When choosing a metal-clad building for your next construction project, consider Morton Buildings, Inc., and their designBUILD team, we’ll make your dream a reality.

We Can Help You Reduce Energy by 30%

Our mission is to help our customers manage their buildings' energy costs, improve reliability, and enhance performance while having a positive impact on the environment.
CLICK HERE to find out how.

 


Visit our website today to learn about the design flexibility of a Morton building and the endless possibilities of partnering with our designBUILD team.


Wood construction is both cost and energy efficient. Check out Morton Buildings and our designBUILD team online today to discover all the benefits of post-frame construction.


When choosing a metal-clad building for your next construction project, consider Morton Buildings, Inc., and their designBUILD team, we’ll make your dream a reality.

We Can Help You Reduce Energy by 30%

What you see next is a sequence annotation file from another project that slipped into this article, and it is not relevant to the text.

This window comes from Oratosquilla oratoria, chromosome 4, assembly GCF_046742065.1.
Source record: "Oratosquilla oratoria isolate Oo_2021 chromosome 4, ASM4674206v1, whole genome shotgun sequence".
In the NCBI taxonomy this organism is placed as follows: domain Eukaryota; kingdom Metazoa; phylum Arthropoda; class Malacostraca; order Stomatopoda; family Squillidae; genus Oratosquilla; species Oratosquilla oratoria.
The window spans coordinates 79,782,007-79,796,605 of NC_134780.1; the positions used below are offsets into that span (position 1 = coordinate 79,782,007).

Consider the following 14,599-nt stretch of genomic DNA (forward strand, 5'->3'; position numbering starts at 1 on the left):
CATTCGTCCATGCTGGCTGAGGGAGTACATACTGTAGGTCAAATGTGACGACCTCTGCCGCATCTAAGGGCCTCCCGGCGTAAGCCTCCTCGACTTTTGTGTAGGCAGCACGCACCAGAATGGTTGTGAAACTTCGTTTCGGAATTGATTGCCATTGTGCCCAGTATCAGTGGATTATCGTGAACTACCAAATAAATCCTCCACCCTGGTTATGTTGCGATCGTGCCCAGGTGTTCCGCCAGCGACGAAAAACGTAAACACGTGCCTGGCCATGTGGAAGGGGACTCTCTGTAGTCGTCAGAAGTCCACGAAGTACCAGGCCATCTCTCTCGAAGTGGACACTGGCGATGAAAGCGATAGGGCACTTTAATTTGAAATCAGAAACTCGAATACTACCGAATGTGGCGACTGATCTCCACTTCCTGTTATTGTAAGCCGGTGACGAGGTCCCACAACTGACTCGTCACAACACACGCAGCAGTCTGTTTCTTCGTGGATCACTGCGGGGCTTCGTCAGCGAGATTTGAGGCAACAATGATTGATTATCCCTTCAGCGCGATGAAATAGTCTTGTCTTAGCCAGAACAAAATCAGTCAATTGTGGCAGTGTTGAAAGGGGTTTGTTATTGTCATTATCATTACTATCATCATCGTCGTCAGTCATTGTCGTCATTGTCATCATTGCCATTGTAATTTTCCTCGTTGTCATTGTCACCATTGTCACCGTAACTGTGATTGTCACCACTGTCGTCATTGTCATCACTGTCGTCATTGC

Our mission is to help our customers manage their buildings' energy costs, improve reliability, and enhance performance while having a positive impact on the environment.
CLICK HERE to find out how.

 


 
09/12/2014

Researchers have found the main factors that influence the amount and type of building damage caused by various types of salts. 

09/11/2014

A new study has demonstrated that proactive ergonomic training can decrease worker discomfort and increase productivity. 

09/10/2014

The University of Utah has upgraded its historic Dumke Health Professions Education building to save an impressive 40% on energy costs.

09/09/2014

Hoping to build on LEED's success, PEER evaulates the performance and modernization of electric grids.